Honestly, I believe that calling this the Gregg Allman Band (GAB) is inaccurate, actually, since most of the heavy lifting is done by ace guitarist, Dan Toler. Sure, Gregg sings away in a sort of distant, almost I’m-somewhere-else mode, Toler works his finger magic, and actually has more solo time in the songs than does Gregg vocals. But the Allman name has the clout, so this is technically his group. While singing in that recognizable relatively minor growl (compared to some other Southern rockers), he tinkles at a two-level keyboard, but even that seems kind in half-hearted compared to the occasions when the other keyboardist, Tim Heding, does his Jerry Lee speed (especially on the finale of the Sonny Boy Williamson cover, “One Way Out”).

There is absolutely no talking between songs including individual tune introductions (Johnny Winter is great at that, albeit self-depreciating at times) by anyone in the gropj. Most of the tunes are either from the Allman Bros. period, or written for the two GAB releases from the mid-to-late ‘80s. Honestly, the earlier numbers are the one that resonate, and have more of a pure feel. “It’s My Cross to Bear” (written by AB guitarist Dickie Betts), “Don’t Want You No More” (a Spencer Davis Group cover), “Just Before the Bullets Fly” (by Warren Haynes), and “Statesboro’ Blues” (classic by Blind Willie McTell) have a more genuine feel from the band.

Some of the later-recorded numbers, such as the awful “Slip Away” smacks too much of ‘80s gloss and riding the Top-10 attempt wave. Perhaps I’m seeing what I want to see, but Allman seems to bland out even more on these tunes, like his heart just isn’t in them. Another assumption I’m making is that as Gregg Allman went through treatment for substance abuse in the mid-1990s, so he may be a bit absent for other reasons.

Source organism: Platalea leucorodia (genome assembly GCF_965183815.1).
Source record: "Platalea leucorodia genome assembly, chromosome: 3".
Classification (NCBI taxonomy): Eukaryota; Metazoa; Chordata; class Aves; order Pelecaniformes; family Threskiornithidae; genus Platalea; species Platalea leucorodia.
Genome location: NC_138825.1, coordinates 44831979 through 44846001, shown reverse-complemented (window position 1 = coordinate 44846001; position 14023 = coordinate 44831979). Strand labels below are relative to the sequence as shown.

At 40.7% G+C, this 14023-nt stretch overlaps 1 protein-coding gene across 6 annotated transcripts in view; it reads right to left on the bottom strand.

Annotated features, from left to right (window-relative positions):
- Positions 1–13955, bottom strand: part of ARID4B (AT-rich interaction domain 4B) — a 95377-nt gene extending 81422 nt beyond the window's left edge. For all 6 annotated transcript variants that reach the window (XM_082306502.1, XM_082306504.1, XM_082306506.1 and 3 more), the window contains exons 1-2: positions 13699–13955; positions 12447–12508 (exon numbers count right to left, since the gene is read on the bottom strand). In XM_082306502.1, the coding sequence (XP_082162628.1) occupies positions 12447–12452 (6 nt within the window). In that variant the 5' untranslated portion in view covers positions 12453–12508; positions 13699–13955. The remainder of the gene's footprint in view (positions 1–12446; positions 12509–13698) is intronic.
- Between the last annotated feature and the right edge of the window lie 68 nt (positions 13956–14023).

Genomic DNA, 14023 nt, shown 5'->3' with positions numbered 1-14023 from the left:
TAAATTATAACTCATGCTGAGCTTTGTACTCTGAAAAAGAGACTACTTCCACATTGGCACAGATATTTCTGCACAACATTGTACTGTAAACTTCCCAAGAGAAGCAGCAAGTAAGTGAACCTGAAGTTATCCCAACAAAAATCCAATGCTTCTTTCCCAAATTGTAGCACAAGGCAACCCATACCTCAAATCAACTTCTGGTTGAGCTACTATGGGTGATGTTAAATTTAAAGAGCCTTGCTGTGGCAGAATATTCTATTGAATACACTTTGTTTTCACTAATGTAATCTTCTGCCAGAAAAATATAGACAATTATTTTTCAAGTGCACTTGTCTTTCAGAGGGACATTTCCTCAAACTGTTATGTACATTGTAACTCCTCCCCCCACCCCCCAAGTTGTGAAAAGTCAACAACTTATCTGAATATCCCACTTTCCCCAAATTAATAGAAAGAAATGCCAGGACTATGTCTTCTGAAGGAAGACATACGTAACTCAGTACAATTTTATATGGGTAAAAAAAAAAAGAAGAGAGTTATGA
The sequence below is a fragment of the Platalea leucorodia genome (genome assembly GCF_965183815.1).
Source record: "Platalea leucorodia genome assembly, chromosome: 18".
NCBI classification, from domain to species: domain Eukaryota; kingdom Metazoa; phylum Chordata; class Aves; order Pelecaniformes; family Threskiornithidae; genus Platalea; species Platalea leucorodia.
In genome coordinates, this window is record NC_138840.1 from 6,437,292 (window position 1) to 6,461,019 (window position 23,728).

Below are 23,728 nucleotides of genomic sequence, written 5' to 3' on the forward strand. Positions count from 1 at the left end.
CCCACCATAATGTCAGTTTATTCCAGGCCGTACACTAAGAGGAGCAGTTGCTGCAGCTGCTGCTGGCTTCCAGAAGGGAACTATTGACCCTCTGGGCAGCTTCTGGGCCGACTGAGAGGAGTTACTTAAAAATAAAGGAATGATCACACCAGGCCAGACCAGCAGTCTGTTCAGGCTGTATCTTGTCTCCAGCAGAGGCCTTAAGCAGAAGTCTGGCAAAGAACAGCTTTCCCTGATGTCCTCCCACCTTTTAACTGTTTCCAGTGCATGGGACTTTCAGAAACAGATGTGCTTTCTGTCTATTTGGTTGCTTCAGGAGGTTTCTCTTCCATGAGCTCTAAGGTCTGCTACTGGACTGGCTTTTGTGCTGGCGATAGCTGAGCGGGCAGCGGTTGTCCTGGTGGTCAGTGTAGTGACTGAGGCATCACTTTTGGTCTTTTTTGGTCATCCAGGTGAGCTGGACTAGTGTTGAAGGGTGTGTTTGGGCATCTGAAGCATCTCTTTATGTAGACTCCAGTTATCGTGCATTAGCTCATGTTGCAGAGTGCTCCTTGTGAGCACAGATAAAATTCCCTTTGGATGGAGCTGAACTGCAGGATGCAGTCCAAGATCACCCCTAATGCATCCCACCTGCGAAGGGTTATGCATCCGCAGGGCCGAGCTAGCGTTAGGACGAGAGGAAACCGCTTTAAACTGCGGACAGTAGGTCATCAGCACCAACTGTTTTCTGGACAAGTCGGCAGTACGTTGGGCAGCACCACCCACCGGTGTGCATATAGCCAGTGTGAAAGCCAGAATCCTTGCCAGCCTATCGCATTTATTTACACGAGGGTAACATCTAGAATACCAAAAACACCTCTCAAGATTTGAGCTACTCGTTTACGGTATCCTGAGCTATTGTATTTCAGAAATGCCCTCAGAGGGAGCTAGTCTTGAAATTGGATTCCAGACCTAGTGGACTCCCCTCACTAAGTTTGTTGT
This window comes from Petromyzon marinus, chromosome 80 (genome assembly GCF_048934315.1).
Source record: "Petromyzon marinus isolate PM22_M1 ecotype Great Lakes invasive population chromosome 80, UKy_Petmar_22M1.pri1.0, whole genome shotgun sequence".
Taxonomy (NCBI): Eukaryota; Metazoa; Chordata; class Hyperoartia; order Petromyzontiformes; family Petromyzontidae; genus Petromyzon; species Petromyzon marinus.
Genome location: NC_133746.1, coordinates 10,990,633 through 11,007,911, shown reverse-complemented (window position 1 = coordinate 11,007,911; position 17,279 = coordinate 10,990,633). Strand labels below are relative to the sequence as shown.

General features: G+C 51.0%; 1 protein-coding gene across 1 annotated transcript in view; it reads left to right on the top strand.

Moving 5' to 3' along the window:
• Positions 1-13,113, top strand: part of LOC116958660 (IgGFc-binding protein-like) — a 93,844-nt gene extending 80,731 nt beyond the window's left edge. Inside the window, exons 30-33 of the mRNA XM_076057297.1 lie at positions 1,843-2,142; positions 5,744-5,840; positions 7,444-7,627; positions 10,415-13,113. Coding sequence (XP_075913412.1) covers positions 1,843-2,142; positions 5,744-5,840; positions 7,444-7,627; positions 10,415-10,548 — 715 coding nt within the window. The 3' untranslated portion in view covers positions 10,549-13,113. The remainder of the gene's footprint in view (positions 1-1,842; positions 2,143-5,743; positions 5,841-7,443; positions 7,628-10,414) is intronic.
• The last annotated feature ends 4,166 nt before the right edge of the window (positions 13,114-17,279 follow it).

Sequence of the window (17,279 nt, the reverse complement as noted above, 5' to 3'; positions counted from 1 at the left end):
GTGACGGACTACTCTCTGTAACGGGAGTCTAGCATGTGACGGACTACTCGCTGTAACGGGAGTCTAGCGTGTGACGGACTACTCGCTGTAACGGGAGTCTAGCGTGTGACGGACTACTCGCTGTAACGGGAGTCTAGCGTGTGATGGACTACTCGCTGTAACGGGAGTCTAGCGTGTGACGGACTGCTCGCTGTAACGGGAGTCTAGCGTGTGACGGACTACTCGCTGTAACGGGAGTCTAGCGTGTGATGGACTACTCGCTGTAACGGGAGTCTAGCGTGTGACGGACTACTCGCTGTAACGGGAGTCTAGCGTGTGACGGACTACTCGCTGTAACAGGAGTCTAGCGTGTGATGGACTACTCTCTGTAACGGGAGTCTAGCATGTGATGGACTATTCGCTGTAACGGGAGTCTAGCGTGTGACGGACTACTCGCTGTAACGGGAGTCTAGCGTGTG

I think it’s important to point out that whatever weak link the leader of this group is, overall the sheer power of the rest of the troupe hauls his ass out and makes this a strong entry, whether you’re a fan of the genre or not (I’m admittedly closer to the latter, but respect the workmanship).

Despite being originally shot on video and transferred to digital, the image is pretty good, if a bit grainy, but the sound is pretty sharp, as that is more of what is necessary.

Gregg Allman: Vocals / keyboard
Dan Toler: Guitar
Bruce Waibel: Bass
Tim Heding: Keyboards
Chaz Trippy: Percussion
David “Frankie” Toler: Drums

Set List:
Don’t Want You No More
It’s My Cross to Bear
Sweet Feeling
Just Before the Bullets Fly
Fear of Falling
I‘m No Angel
Statesboro’ Blues
Slip Away
One Way Out